American Bobcat Hybrids
American Bobcat Hybrids are known to have occurred. The American Bobcat (F Rufus) is similar to the domestic cat. There is quite a small step from this small wild cat to the domestic cat, which is reinforced by the fact that (s)he has been known to mate with domestic cats (without people's intervention that is).
Some examples of recorded matings between the Bobcat and domestic cats producing American Bobcat Hybrids:
1949 - Sandy Creek, Texas - Offspring observed
1954 - South Dakota, mating between a Bobcat and black female domestic cat. Allegedly, 7 kittens born but only 3 can be attributed to the mating it seems. The kittens had tufted ears, bob tails and large wild cat feet.
1961 - 5 kittens, 2 were like domestic cats and three like Bobcats (tufted ears, white bellies and spots). When adult they were like dark American Bobcats.
1980s - Claimed by some that the original domestic American Bobtail was a cross between the American Bobcat and a domestic cat. No genetic evidence. Apparently Siamese females were the preferred mate for the Bobcat. This must have been the Traditional Siamese.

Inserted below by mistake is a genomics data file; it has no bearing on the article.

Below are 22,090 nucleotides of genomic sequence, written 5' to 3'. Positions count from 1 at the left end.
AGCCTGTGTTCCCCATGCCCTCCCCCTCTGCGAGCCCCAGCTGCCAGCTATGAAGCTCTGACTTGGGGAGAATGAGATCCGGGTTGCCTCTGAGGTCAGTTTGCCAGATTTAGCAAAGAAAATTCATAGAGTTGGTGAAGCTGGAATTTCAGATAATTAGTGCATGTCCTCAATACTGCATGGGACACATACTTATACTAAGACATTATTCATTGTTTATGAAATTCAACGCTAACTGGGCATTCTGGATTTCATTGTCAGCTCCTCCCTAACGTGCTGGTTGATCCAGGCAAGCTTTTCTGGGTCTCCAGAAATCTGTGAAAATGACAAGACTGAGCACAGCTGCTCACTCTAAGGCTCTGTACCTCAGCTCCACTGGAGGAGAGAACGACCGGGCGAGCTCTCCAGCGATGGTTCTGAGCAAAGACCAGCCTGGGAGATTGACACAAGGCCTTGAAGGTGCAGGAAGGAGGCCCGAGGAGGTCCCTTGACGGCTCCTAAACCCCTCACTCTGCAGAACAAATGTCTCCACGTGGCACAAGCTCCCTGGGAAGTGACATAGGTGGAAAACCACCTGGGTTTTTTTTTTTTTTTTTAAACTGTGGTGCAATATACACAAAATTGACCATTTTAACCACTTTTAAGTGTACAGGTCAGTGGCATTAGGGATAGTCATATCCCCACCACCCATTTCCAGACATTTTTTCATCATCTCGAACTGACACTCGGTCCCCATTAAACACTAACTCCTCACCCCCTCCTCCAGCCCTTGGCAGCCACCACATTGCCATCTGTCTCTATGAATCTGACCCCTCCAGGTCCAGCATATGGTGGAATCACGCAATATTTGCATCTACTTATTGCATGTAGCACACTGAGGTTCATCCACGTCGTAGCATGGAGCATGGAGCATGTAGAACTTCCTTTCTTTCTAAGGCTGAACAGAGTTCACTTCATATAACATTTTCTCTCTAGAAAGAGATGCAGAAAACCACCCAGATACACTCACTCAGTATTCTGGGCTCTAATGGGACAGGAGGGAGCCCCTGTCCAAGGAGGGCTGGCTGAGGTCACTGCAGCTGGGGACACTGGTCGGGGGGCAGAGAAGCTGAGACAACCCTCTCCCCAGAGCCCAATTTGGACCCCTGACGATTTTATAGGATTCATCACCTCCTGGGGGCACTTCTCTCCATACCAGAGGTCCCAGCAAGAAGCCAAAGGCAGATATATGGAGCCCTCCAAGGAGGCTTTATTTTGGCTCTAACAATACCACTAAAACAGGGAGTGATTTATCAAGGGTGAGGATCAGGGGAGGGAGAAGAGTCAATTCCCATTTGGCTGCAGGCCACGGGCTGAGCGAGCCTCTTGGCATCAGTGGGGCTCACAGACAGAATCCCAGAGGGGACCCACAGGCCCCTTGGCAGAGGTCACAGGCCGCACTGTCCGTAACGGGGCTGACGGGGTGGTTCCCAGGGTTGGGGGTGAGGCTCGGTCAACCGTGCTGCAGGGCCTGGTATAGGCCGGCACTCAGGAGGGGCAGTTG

1980s? - Other alleged Bobcat hybrids are the Pixie-Bob and the American Lynx. There is no genetic evidence to support the argument that the Pixie-Bob is a wild/domestic hybridization. I think the same is true of the American Lynx.
The fact is that, understandably, cat breeders will create an interest in the cat they are breeding, which is more easily achieved if it can be claimed that the cat is a wild cat/domestic cat hybrid. This seems to have been the case with the American Lynx and Desert Lynx but no genetic markers have been found.
There are other cats where the origin of the breed has been associated with a "discovery" in wild and exotic places. The evidence to support these discoveries is thin. Examples that comes to mind are the Sokoke and the Abyssinian.
Photograph copyright ucumari
From American Bobcat Hybrids to Pixie-Bob
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